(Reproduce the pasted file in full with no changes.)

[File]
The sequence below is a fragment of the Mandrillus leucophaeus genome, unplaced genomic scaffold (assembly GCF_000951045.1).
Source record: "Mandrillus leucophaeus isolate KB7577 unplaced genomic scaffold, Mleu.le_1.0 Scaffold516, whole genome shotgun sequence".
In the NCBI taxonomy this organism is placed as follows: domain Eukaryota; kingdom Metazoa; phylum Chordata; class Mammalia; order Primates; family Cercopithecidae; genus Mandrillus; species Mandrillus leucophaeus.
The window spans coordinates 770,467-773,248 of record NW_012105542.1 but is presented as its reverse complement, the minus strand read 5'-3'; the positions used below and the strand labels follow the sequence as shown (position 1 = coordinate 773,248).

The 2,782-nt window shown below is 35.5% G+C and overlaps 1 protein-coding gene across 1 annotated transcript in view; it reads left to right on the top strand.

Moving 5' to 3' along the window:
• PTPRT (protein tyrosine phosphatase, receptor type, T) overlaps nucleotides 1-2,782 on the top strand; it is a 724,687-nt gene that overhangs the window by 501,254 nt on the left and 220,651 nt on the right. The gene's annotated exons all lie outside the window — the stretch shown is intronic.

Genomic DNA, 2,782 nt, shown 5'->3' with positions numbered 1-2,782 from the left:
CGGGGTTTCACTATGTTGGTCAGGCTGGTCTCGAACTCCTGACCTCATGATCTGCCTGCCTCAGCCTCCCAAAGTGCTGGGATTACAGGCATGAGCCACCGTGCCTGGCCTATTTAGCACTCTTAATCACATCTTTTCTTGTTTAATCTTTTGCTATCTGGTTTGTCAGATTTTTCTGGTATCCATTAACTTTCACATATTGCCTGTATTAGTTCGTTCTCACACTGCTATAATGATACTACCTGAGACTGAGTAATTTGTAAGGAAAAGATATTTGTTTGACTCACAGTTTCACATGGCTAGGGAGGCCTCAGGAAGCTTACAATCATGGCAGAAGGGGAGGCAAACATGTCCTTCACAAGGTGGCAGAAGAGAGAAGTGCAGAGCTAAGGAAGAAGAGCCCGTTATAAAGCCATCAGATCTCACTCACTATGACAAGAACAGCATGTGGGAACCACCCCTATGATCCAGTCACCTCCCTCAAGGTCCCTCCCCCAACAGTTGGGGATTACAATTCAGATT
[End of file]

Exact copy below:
The sequence below is a fragment of the Mandrillus leucophaeus genome, unplaced genomic scaffold (assembly GCF_000951045.1).
Source record: "Mandrillus leucophaeus isolate KB7577 unplaced genomic scaffold, Mleu.le_1.0 Scaffold516, whole genome shotgun sequence".
In the NCBI taxonomy this organism is placed as follows: domain Eukaryota; kingdom Metazoa; phylum Chordata; class Mammalia; order Primates; family Cercopithecidae; genus Mandrillus; species Mandrillus leucophaeus.
The window spans coordinates 770,467-773,248 of record NW_012105542.1 but is presented as its reverse complement, the minus strand read 5'-3'; the positions used below and the strand labels follow the sequence as shown (position 1 = coordinate 773,248).

The 2,782-nt window shown below is 35.5% G+C and overlaps 1 protein-coding gene across 1 annotated transcript in view; it reads left to right on the top strand.

Moving 5' to 3' along the window:
• PTPRT (protein tyrosine phosphatase, receptor type, T) overlaps nucleotides 1-2,782 on the top strand; it is a 724,687-nt gene that overhangs the window by 501,254 nt on the left and 220,651 nt on the right. The gene's annotated exons all lie outside the window — the stretch shown is intronic.

Genomic DNA, 2,782 nt, shown 5'->3' with positions numbered 1-2,782 from the left:
CGGGGTTTCACTATGTTGGTCAGGCTGGTCTCGAACTCCTGACCTCATGATCTGCCTGCCTCAGCCTCCCAAAGTGCTGGGATTACAGGCATGAGCCACCGTGCCTGGCCTATTTAGCACTCTTAATCACATCTTTTCTTGTTTAATCTTTTGCTATCTGGTTTGTCAGATTTTTCTGGTATCCATTAACTTTCACATATTGCCTGTATTAGTTCGTTCTCACACTGCTATAATGATACTACCTGAGACTGAGTAATTTGTAAGGAAAAGATATTTGTTTGACTCACAGTTTCACATGGCTAGGGAGGCCTCAGGAAGCTTACAATCATGGCAGAAGGGGAGGCAAACATGTCCTTCACAAGGTGGCAGAAGAGAGAAGTGCAGAGCTAAGGAAGAAGAGCCCGTTATAAAGCCATCAGATCTCACTCACTATGACAAGAACAGCATGTGGGAACCACCCCTATGATCCAGTCACCTCCCTCAAGGTCCCTCCCCCAACAGTTGGGGATTACAATTCAGATT